All the mics were placed next to one another about one metre from the guitar, about one metre from the floor, pointing slightly downwards at my guitar. Placement and direction were not fine-tuned, but are the result of my earlier experiments.
The camera was farther away, and so was the cameras built-in mic, of course.
After recording, each of the sound files was normalized to make their levels roughly comparable—levels between different mics were not meticulously matched. Because of the different characteristics of the mics, that was not really even possible, and not necessary anyway in this non-scientific, empirical test. This produced the ‘dry’ versions that the videos refer to.
The ‘wet’ versions were processed by applying a high shelf filter, reaching -4.5 dB at about 15 kHz, and adding some reverb with RoomWorks SE reverb plugin. This processing produced much more pleasant-sounding files, but also masked some of the individuality of each microphone.
As a whole, the post production, cutting and compositing process for these videos was far more complicated than is usual for me. In fact the project consisted of so many tracks that I ran against the track number limitation in my rather basic video editing software! A far cry from my usual three or four tracks.
In order to retain as much of the original sound quality as possible, the videos were rendered using a high bit rate for the soundtracks. What YouTube does to the videos when it recompresses them is unfortunately beyond my control.
My conclusion: ribbon goodness
The differences between microphones can be heard very clearly in my videos. For recording classical guitar in an acoustically problematic room, I would rate the microphones like this:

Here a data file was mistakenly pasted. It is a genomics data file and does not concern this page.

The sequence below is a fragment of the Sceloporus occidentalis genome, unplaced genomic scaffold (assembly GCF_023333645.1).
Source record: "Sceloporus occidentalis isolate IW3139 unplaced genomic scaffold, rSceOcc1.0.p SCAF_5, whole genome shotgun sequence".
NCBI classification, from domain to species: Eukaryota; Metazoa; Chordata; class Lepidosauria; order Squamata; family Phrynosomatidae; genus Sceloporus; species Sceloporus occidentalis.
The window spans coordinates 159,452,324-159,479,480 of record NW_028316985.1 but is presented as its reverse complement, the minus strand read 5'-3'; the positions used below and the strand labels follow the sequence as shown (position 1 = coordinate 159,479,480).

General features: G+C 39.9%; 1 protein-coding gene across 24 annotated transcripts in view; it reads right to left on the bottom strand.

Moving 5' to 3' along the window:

Nikon D800 mic is very nearly unusable—1/10 points!
Olympus LS-11 could be used in a pinch, 4/10 points
AKG C1000s is almost okay, 5/10 points
Beyerdynamic MC930 is pretty good, 7/10 points
sE Electronics VR2 is very good! 9/10 points, clearly the winner here!
VIDEO: Microphones for guitar, part 2/2:
My videos illuminate very clearly the basic fact: the worst option you have is to use your camera’s built-in microphone. Just don’t do it, if you don’t have to! Any external microphone will do a much better job than that!
But if you get the chance, perhaps you should consider acquiring a ribbon microphone to record your guitar—especially if your room’s acoustics aren’t the greatest. A ribbon mic will probably be more forgiving, and as a result your guitar will sound more natural and much warmer.
But in the end, any preference between condenser and ribbon microphones remains of course a matter of taste and opinion.
Other options for a ribbon mic
The sE VR2 ribbon is just the one I happen to have, and the only ribbon microphone I have first hand experience with. There are probably other ribbon microphoness even better suited to recording classical guitar. Among others, I’ve heard good things about Coles 4038 for example, and AEA and Royer are reputed to make excellent, if very expensive ribbon mics. As happy as I am with my sE VR2, it’s not perfect.
Who knows, there might be an upgrade path for me there somewhere. I’d like to have a microphone to which I could give ten out of ten points…